An earthquake with an estimated 6.3 magnitude has shaken the seabed 150km south of the Japanese coast, at a depth of 13km according to the Japan Meteorological Agency.
No tsunami warning has been given and no damage was reported as a result of the quake, which is believed to have been too weak, deep and far from shore to be a danger.
However, Japan is bracing itself for the arrival of this year's largest super-typhoon, Vongfong, which it is predicted may cause 15m waves when it reaches Okinawa island chain later today or early Sunday morning. Wind speeds are currently 261kph, although Vongfong is believed to be losing some of its power.
"There is no question that (Vongfong) is an extremely large, extremely powerful typhoon," an official from Japan's Meteorological Agency told Reuters. "It's the strongest storm we've had this year, definitely, although it has lost some strength from its peak."
Reid Wiseman, an astronaut aboard the International Space Station, tweeted a photograph of Vongfong, from space, saying: "I've seen many from here, but none like this."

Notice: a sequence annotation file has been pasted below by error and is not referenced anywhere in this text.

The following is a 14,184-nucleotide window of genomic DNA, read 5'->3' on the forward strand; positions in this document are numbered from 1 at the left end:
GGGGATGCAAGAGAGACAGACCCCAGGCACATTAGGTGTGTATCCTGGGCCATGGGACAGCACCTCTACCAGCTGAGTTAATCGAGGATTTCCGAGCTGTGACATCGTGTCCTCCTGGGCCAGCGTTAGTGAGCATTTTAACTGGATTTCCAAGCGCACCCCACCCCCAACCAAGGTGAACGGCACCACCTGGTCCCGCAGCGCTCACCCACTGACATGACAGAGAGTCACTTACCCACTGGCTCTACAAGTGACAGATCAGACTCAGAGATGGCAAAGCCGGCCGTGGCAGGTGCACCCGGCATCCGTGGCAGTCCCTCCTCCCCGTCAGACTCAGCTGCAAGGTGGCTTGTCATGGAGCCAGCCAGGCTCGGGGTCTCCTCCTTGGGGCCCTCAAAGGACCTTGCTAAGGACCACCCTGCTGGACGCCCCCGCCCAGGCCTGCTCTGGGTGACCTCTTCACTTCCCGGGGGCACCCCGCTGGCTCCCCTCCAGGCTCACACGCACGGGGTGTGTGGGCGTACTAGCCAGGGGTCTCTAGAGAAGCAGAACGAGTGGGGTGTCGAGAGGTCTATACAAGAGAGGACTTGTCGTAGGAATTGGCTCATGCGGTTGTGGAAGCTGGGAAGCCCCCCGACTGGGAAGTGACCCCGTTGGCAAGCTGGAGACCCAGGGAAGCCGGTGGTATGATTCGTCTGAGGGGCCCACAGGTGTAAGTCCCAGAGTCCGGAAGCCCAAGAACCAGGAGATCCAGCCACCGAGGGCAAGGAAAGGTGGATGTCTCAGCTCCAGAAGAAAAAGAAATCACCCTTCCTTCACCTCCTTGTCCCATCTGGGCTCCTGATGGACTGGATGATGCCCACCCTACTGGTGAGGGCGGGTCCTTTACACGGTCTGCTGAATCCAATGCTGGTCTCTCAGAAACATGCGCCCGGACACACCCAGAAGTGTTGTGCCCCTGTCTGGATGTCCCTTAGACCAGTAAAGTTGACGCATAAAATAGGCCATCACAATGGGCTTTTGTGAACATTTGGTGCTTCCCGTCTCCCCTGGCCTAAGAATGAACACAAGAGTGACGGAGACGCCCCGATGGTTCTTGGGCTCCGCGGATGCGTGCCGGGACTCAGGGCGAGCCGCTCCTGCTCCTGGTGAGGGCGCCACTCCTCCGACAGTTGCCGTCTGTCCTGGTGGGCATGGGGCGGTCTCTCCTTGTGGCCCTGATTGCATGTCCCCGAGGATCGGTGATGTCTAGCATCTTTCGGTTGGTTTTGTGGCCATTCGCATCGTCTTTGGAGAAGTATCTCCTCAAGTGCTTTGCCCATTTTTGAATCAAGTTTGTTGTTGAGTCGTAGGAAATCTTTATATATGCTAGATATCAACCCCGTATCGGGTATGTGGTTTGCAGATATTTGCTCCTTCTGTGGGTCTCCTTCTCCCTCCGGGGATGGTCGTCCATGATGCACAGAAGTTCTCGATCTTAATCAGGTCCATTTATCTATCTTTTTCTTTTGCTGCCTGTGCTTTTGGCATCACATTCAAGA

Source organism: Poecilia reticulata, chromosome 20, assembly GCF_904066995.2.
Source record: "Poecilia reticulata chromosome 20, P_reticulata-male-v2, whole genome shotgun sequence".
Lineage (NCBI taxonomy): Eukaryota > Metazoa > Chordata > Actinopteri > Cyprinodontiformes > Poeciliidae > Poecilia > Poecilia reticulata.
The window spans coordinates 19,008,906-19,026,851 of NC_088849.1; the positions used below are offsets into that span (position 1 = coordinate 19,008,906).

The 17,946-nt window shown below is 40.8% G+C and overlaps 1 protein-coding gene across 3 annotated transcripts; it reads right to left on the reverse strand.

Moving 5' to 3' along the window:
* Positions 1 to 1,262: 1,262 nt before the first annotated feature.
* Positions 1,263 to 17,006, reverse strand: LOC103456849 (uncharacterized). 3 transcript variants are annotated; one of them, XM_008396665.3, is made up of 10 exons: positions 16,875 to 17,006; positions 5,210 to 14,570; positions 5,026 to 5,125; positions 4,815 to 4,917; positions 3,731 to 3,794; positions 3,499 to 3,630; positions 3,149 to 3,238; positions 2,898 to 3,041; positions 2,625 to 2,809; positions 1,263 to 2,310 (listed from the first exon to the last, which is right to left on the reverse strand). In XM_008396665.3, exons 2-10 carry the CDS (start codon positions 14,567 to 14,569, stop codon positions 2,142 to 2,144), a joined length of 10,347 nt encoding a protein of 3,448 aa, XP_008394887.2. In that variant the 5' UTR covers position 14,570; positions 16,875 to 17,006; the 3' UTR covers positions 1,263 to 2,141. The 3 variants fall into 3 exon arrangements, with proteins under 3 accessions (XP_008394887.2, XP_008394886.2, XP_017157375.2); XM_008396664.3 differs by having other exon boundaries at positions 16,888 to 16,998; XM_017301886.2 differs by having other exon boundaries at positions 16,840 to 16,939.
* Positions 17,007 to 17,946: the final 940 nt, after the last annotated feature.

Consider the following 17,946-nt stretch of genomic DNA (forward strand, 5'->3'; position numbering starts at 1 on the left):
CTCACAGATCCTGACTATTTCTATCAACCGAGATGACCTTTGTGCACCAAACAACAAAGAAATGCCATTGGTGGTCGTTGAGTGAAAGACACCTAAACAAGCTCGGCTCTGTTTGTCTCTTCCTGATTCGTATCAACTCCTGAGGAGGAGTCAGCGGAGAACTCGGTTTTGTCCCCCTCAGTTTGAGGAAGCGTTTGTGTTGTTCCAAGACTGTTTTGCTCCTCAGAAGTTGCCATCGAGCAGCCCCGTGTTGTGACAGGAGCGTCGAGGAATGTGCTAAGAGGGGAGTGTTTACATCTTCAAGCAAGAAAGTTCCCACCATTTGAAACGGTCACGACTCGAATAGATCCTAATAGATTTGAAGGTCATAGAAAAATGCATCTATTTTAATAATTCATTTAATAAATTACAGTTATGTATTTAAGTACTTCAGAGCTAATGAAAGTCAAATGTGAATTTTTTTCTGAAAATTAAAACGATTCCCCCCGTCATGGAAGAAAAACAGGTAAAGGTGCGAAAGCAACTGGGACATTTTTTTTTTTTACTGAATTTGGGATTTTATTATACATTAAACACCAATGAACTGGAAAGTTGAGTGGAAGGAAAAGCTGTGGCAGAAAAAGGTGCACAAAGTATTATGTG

A succession of typhoons have hit Japan lately, most recently last week's Typhoon Phanfone which killed nine people, including three US servicemen washed out to sea. Their bodies were later recovered.
Vongfong is expected to be the most powerful typhoon since super-typhoon Haiyan killed 6,000 people in the Philippines in 2013.
This morning's earthquake took place at 02:36 GMT southeast of the city of Hachinohe, in Aomori Prefecture.
That means its epicentre is some 400km from the Fukushima nuclear plant which was badly damaged by the 9.0 magnitude earthquake and tsunami in 2011 in which up to 30,000 people died across Japan. Hachinohe was also shaken by a 5.2 earthquake on 18 September 2011.
Technicians responsible for the Fukushima plant say its defences are now upgraded and it could withstand a tsunami of up to 25m.